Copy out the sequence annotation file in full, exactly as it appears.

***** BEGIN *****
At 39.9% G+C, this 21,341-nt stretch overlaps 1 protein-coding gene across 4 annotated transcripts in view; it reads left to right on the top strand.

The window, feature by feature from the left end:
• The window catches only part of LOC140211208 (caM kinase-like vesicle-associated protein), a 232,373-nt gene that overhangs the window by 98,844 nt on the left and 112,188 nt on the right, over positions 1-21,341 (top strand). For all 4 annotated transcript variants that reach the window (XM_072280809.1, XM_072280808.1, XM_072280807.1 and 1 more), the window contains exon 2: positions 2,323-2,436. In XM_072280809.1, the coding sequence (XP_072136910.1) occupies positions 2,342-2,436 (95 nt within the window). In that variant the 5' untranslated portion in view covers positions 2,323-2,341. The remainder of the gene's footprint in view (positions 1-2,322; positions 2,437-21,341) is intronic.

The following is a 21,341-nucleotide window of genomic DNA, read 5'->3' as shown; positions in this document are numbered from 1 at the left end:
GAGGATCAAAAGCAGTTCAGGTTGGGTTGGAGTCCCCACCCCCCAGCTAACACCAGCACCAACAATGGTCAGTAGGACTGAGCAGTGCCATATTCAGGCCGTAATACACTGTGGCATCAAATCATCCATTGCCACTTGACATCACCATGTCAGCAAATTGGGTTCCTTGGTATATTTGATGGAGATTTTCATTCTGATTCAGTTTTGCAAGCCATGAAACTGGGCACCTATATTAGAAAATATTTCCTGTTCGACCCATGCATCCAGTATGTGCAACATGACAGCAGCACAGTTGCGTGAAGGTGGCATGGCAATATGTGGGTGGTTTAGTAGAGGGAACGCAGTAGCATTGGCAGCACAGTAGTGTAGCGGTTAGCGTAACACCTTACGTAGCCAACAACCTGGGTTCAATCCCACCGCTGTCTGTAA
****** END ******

At 39.9% G+C, this 21,341-nt stretch overlaps 1 protein-coding gene across 4 annotated transcripts in view; it reads left to right on the top strand.

The window, feature by feature from the left end:
• The window catches only part of LOC140211208 (caM kinase-like vesicle-associated protein), a 232,373-nt gene that overhangs the window by 98,844 nt on the left and 112,188 nt on the right, over positions 1-21,341 (top strand). For all 4 annotated transcript variants that reach the window (XM_072280809.1, XM_072280808.1, XM_072280807.1 and 1 more), the window contains exon 2: positions 2,323-2,436. In XM_072280809.1, the coding sequence (XP_072136910.1) occupies positions 2,342-2,436 (95 nt within the window). In that variant the 5' untranslated portion in view covers positions 2,323-2,341. The remainder of the gene's footprint in view (positions 1-2,322; positions 2,437-21,341) is intronic.

The following is a 21,341-nucleotide window of genomic DNA, read 5'->3' as shown; positions in this document are numbered from 1 at the left end:
GAGGATCAAAAGCAGTTCAGGTTGGGTTGGAGTCCCCACCCCCCAGCTAACACCAGCACCAACAATGGTCAGTAGGACTGAGCAGTGCCATATTCAGGCCGTAATACACTGTGGCATCAAATCATCCATTGCCACTTGACATCACCATGTCAGCAAATTGGGTTCCTTGGTATATTTGATGGAGATTTTCATTCTGATTCAGTTTTGCAAGCCATGAAACTGGGCACCTATATTAGAAAATATTTCCTGTTCGACCCATGCATCCAGTATGTGCAACATGACAGCAGCACAGTTGCGTGAAGGTGGCATGGCAATATGTGGGTGGTTTAGTAGAGGGAACGCAGTAGCATTGGCAGCACAGTAGTGTAGCGGTTAGCGTAACACCTTACGTAGCCAACAACCTGGGTTCAATCCCACCGCTGTCTGTAA